January 3, 2008KR BlogUncategorized

Polis is This

At home for Christmas, I picked up a 1971 issue of The Massachusetts Review, with a special “Gathering for Charles Olson.” In one of the gathering’s pieces, “Charles Olson: A Preface,” William Aiken notes with dismay the odd combination of critical attention and neglect given Olson up to that year:

The critical reception accorded Gloucester poet Charles Olson is not likely to be a matter for academic self-gratulation in the coming years. Although Olson has been regarded as an important influence on modern poetry for the past twenty years, his own poetry has received almost no attention.

While Olson’s prose was dealt with and often dismissed, the poetry was scrupulously avoided. Aiken continues:

Such summary treatment of a man considered by many to be a major poet must be unique in literary affairs. It’s a little as though critics of Yeats could not get beyond his paragraphs on the phases of the moon.

A quarter century later, Aiken’s sentiments have been echoed and acted upon by another Gloucester resident, filmmaker Henry Ferrini, whose new documentary, Polis is This: Charles Olson and The Persistence of Place, stands to rally new readers around the man Ferrini calls “The Big O.”

Lasting only an hour, Polis is This manages a compact introduction to Olson’s history, poetics, and landscape. In addition to primary footage of the man reading, lecturing, and ambling, are commentators ranging from Gloucester locals to family, scholars, and poets. A delivery man, on being asked if he’d heard of Olson, responds, “The poet? The big guy?” and goes on to say he appeared, as a child, in one of Olson’s poems.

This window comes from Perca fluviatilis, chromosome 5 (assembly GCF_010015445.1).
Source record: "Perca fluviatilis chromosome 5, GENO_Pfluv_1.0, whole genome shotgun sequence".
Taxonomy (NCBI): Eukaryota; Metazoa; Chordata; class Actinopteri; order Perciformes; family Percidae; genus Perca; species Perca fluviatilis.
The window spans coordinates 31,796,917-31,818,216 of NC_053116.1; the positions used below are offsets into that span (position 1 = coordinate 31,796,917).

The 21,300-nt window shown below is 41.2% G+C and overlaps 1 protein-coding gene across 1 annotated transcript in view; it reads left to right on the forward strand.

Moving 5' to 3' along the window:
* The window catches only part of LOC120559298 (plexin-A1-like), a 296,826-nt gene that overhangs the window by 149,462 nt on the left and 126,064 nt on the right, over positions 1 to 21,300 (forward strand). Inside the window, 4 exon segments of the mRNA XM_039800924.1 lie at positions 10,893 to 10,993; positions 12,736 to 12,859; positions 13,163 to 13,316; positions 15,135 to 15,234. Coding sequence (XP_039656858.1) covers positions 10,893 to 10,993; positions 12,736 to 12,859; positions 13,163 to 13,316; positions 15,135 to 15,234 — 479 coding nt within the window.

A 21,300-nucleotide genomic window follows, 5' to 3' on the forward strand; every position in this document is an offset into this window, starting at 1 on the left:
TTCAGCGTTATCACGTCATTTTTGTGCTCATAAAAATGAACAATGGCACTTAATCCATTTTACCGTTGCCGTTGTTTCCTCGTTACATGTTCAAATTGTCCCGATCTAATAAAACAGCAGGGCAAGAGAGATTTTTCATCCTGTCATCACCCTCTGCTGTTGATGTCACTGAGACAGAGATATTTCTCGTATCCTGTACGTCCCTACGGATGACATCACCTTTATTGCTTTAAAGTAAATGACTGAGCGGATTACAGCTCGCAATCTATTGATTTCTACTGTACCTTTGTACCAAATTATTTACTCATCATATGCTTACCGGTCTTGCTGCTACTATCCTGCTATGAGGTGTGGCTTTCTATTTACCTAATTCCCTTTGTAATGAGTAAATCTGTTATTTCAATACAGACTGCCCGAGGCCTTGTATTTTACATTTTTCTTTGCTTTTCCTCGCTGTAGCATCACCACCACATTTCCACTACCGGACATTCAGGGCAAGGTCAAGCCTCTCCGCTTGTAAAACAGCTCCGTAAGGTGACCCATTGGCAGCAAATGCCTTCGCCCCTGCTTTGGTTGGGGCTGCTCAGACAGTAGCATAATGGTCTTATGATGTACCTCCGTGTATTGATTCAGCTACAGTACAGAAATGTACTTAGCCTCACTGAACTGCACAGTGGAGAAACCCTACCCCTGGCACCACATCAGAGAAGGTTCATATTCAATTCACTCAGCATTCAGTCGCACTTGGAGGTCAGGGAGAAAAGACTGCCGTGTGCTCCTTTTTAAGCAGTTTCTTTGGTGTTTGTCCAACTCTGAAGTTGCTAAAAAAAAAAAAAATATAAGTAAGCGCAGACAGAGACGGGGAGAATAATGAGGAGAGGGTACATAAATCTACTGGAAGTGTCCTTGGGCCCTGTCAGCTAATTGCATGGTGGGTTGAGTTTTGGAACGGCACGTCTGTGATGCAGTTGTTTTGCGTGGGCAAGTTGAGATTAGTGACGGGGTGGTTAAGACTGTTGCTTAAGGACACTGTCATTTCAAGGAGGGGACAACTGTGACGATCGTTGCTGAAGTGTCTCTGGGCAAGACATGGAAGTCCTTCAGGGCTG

For me, Olson’s work has always been daunting to approach. My curiosity has been sustained by the esteem in which others held it–Robert Creeley, William Sylvester, Kenneth Warren in his essays in the journal House Organ. But try as I did on my own, I was held to a distance by the allusions, local and mythical, and the cryptic phrasing–what Aiken called “Olson’s private allusiveness and his habit of letting the reader provide predicates for some of his sentences.”

Polis is This reinvigorated my interest and provided footholds into the substance of Olson’s work that have enhanced my subsequent reading. I was particularly helped by the passages where Olson’s recitations are given follow-the-bouncing-ball treatment: the poem, on screen, is filled in as it’s read, giving a sense of how it is intended to sound. Also clarifying is the footage of a reading of “Maximus to Gloucester, Letter 27 [witheld],” with the ephiphanic closing from which Ferrini takes his film’s title:

An American

is a complex of occasions,

themselves a geometry

of spatial nature.

I have this sense,

that I am one

with my skin

Plus this–plus this:

that forever the geography

which leans in

on me I compell

backwards I compell Gloucester

to yield, to

change

Polis

is this

As he reaches the poem’s final statement, Olson gestures–pushes his hands from from his body, from “the geography / which leans in”–and in so doing makes physical the poem’s central, democratic idea: the land that shapes us is also shaped by us. Where Olson intones Gloucester, you put your own neighborhood’s name.

There’s far more to Polis is This than introduction–I haven’t even mention John Malkovich’s contribution!–and so both curious and cognoscenti would do well to visit the film’s website for its trailer and list of future screenings.